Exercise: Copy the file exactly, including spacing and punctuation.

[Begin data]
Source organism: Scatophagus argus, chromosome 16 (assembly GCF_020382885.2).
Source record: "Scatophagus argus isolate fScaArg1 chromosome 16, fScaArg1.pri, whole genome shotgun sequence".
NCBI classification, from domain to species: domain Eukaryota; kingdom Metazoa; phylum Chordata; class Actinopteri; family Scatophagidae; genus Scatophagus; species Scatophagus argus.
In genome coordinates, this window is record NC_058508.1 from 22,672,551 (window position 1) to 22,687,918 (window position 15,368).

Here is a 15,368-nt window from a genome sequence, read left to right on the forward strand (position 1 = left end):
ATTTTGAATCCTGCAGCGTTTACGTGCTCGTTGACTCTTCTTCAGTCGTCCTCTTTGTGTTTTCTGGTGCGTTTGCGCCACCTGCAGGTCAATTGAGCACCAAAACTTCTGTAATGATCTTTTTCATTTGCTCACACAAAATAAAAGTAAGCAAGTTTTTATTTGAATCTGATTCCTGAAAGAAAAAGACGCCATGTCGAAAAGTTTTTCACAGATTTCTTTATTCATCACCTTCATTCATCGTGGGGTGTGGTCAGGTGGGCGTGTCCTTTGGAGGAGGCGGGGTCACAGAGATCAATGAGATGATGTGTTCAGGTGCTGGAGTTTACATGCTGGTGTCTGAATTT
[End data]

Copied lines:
Source organism: Scatophagus argus, chromosome 16 (assembly GCF_020382885.2).
Source record: "Scatophagus argus isolate fScaArg1 chromosome 16, fScaArg1.pri, whole genome shotgun sequence".
NCBI classification, from domain to species: domain Eukaryota; kingdom Metazoa; phylum Chordata; class Actinopteri; family Scatophagidae; genus Scatophagus; species Scatophagus argus.
In genome coordinates, this window is record NC_058508.1 from 22,672,551 (window position 1) to 22,687,918 (window position 15,368).

Here is a 15,368-nt window from a genome sequence, read left to right on the forward strand (position 1 = left end):
ATTTTGAATCCTGCAGCGTTTACGTGCTCGTTGACTCTTCTTCAGTCGTCCTCTTTGTGTTTTCTGGTGCGTTTGCGCCACCTGCAGGTCAATTGAGCACCAAAACTTCTGTAATGATCTTTTTCATTTGCTCACACAAAATAAAAGTAAGCAAGTTTTTATTTGAATCTGATTCCTGAAAGAAAAAGACGCCATGTCGAAAAGTTTTTCACAGATTTCTTTATTCATCACCTTCATTCATCGTGGGGTGTGGTCAGGTGGGCGTGTCCTTTGGAGGAGGCGGGGTCACAGAGATCAATGAGATGATGTGTTCAGGTGCTGGAGTTTACATGCTGGTGTCTGAATTT